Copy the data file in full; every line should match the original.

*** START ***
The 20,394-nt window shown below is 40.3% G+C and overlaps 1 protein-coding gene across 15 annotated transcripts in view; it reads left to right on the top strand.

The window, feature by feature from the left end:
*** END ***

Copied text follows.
The 20,394-nt window shown below is 40.3% G+C and overlaps 1 protein-coding gene across 15 annotated transcripts in view; it reads left to right on the top strand.

The window, feature by feature from the left end: